Writing or giving a full existing poem as a name for the object based on the impression the object gives . The artist and aristocrat Kobori Enshū 小堀遠州 (1579-1647) is credited for being the first teaist to start naming chashaku with full poems based on his impression from the chashaku. These are called utamei 歌銘 (poem name).
Enshū crafted a chashaku with a single whole in the bamboo. As the summer rains were approaching and the sky at night was becoming more and more clouded, he savoured the last glimpses of the stars at night before the summer rains took over the night sky. Seeing this one tiny hole in the chashaku reminded him of a single star from a break in the cloud. He then composed this poem for the chashaku:
星ひとつ Hoshi hitotsu
見つけたる夜 Mitsuketaru yoru
のうれしさは no ureshisa wa
月にもまさる Tsuki nimo masaru
五月雨のそら Samidare no sora
In Adam Sōmu Wojciński translation:
Lo, a single star
A jewel glimpsed through cloudy night
As the moon ages
The summer rains draw nearer
Stars and sky fade to my heart
The leaders of chanoyu (Japanese tea ritual) in its formative years were deft renga poets. The fundamentals of the art of tea were even taught in waka verses. Captured in 31 syllable poems, the core teachings of the art are easier to remember and internalise into the unconscious. Not only for teaching purposes, the tea masters' love of poetry led them to animate the proceedings of a tea gathering with poetical expression, exemplified in their use of hanging poetry scrolls and naming chashaku, tea caddies, tea bowls, fresh water containers and flower vases. Tea masters harvested these exquisite and meaningful mei 銘 from their rich literary tradition and poetry collections. Great literary works such as the Tale of Genji (Genji no Monogatari 源氏の物語) are also rich sources of poetic names.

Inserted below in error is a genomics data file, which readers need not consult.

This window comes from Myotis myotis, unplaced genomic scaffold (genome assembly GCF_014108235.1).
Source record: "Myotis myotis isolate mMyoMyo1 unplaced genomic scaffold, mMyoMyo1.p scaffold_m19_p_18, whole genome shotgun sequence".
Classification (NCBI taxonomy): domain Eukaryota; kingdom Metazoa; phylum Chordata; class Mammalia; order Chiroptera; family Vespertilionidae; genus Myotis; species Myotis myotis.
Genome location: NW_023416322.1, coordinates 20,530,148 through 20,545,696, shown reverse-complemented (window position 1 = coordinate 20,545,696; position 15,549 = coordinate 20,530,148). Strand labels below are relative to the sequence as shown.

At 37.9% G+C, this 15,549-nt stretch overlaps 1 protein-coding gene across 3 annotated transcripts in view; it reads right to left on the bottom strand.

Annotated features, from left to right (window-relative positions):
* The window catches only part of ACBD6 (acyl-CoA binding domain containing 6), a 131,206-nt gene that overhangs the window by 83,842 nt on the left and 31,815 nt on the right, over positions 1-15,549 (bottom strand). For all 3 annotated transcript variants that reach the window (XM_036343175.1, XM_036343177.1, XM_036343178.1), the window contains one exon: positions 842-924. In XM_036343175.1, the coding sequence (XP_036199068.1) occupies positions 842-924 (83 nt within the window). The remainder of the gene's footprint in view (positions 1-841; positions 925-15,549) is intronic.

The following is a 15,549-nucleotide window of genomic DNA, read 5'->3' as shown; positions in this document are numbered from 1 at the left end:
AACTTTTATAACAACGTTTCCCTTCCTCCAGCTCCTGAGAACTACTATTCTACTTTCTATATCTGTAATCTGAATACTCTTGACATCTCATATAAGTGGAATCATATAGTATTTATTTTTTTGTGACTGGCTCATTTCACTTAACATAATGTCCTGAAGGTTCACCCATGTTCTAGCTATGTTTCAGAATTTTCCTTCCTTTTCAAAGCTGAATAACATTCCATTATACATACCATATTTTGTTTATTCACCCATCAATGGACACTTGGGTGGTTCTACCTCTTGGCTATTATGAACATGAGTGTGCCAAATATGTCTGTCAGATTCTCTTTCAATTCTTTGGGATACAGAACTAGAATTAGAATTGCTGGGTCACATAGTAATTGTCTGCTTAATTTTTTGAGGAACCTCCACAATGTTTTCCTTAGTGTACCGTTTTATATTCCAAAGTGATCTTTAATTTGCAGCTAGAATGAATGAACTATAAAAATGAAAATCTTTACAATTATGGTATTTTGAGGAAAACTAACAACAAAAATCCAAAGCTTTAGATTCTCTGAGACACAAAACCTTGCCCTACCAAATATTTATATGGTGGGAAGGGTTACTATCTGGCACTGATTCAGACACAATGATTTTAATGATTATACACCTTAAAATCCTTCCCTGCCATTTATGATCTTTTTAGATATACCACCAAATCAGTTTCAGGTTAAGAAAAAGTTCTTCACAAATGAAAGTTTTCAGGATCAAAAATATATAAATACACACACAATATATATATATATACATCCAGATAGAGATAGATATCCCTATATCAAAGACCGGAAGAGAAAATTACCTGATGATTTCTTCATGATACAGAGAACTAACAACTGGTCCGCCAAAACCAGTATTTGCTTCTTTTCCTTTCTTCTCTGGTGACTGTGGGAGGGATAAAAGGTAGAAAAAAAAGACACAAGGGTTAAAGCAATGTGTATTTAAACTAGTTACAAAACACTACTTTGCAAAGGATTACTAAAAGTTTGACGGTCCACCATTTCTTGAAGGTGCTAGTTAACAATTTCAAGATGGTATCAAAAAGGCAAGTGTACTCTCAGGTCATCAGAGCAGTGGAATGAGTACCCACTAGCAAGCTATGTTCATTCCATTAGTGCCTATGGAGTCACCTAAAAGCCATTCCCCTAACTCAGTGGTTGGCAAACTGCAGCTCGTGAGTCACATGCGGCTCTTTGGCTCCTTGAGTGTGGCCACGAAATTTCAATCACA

Together with waka and haiku, such literary works are studded with kigo 季語 (seasonal words). Kigo are used in waka, haiku and the collaborative linked-verse poetry form of renga, to indicate the season referred to in the stanza. Often two to four syllables, these words carry a strong linguistic register relative to their length. This register is one reason a poetic name for a chashaku rings so profoundly in a tea gathering. The utterance of the mei conjures up idealised visions of seasonal phenomena and nostalgia, romanticising the ambience in the tearoom, enhancing the seasonal or spiritual theme of the gathering.
As an example from another culture, while reading Braiding Sweetgrass, by Robin Wall Kimmerer, I came across the word puhpowee from the Aboriginal Canadian Anishinaabe people. According to Kimmerer, it means 'the force which causes mushrooms to push up from the earth overnight'. A gem of a poetic name for chashaku if I ever heard one. This is a fitting seasonal word (kigo) for Autumn, the season of mushrooms.
Black night, white morn', black soil, white-
by Sōmu Wojciński
The last example demonstrates something of great importance for chanoyu as a global art form: its associated arts need not be exclusively Japanese. Poetic names for chashaku are but one way disparate cultures can come together through the vessel of chanoyu, deepening our understanding and aesthetic appreciation of foreign arts, languages and cultures.
If you want to read more about chashaku poetic names and have access to a list created and compiled by Adam Sōmu Wojciński and Sōmu Shachū students for keiko meetings and chaji, choose the option FULL LIBRARY on Adam Sōmu Wojciński Patreon.